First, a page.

Meet new faculty member Dr. Katherina Payne, an assistant professor in the Department of Curriculum and Instruction’s Social Studies Education area –
“I’m really interested in how elementary school teachers prepare students to be active democratic citizens. In classes where teachers are addressing this issue, you see them giving children ample opportunities to participate, make choices and solve problems themselves or with their classmates, as a small community.
I’m also very interested in helping teachers become more effective at and comfortable with talking about sensitive social and cultural topics with very young children. I’ve spent a lot of time studying how teachers do this and working with future and current teachers on successful strategies. When we say “social issues,” we’re talking about things like racism, perhaps, or atypical family structures, immigration, divorce, incarceration, issues around gender, and so forth.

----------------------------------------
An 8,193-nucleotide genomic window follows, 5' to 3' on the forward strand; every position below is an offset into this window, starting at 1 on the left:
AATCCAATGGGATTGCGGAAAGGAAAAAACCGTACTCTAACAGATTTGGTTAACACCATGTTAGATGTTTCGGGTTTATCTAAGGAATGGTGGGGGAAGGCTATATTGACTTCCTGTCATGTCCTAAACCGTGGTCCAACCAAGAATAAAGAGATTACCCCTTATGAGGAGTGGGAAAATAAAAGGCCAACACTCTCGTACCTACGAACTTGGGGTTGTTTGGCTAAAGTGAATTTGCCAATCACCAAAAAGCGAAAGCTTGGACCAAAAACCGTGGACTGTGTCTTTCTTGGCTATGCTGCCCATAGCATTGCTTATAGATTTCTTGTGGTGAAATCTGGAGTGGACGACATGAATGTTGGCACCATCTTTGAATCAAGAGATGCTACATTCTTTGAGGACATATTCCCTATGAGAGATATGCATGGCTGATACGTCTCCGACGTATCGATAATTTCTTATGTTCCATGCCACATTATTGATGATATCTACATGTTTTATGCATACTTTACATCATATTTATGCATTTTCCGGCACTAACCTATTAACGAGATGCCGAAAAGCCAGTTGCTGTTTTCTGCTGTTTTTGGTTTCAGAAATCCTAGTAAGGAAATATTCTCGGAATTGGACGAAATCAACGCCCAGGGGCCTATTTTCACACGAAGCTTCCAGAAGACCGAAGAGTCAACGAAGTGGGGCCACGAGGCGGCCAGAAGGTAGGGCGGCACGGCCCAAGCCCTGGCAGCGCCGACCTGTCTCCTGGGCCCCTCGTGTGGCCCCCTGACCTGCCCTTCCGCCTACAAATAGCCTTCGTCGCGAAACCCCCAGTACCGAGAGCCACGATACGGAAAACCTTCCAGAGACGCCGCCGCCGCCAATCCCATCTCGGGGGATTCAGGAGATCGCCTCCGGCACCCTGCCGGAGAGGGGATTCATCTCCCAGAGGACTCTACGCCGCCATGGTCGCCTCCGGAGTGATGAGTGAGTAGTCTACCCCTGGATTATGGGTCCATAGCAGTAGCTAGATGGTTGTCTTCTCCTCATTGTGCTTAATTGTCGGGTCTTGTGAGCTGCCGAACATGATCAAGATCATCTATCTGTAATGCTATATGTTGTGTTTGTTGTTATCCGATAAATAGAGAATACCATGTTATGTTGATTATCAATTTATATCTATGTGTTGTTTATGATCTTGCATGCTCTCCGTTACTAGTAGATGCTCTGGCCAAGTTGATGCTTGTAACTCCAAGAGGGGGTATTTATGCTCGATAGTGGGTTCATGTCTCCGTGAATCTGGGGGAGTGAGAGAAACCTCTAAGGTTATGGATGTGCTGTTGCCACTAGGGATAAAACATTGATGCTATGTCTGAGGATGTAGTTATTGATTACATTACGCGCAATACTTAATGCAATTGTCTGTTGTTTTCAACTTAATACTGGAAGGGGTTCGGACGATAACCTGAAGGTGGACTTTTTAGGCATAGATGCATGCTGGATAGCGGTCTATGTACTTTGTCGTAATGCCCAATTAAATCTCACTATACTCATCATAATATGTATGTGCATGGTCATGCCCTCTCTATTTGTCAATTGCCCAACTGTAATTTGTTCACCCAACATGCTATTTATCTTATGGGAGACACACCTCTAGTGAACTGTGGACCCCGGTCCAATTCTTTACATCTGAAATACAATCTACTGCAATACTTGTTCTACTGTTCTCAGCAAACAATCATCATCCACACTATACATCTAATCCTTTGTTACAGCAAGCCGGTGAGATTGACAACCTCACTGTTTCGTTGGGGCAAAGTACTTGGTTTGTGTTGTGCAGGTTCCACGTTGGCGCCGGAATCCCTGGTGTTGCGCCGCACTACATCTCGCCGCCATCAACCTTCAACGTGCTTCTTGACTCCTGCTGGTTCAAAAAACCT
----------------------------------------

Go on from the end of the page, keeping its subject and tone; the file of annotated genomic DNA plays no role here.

Children know much more about these topics than we adults assume, and they don’t see them as ‘controversial’ in the same way that adults can. They want to discuss them and they have a great natural sense of fairness when it comes to talking about things like discrimination and prejudice. Teachers usually discover that at least a few of their students are directly affected by one or more of these issues.
One of the best ways to broach these topics in class is to use relevant children’s literature as a launching point. For example, in kindergarten through second grade, the topic of families comes up often in the age-appropriate literature. Using books, the teacher can open up a discussion about what a family is supposed to look like and all of the different kinds of families there are.”
Photo by: Christina S. Murrey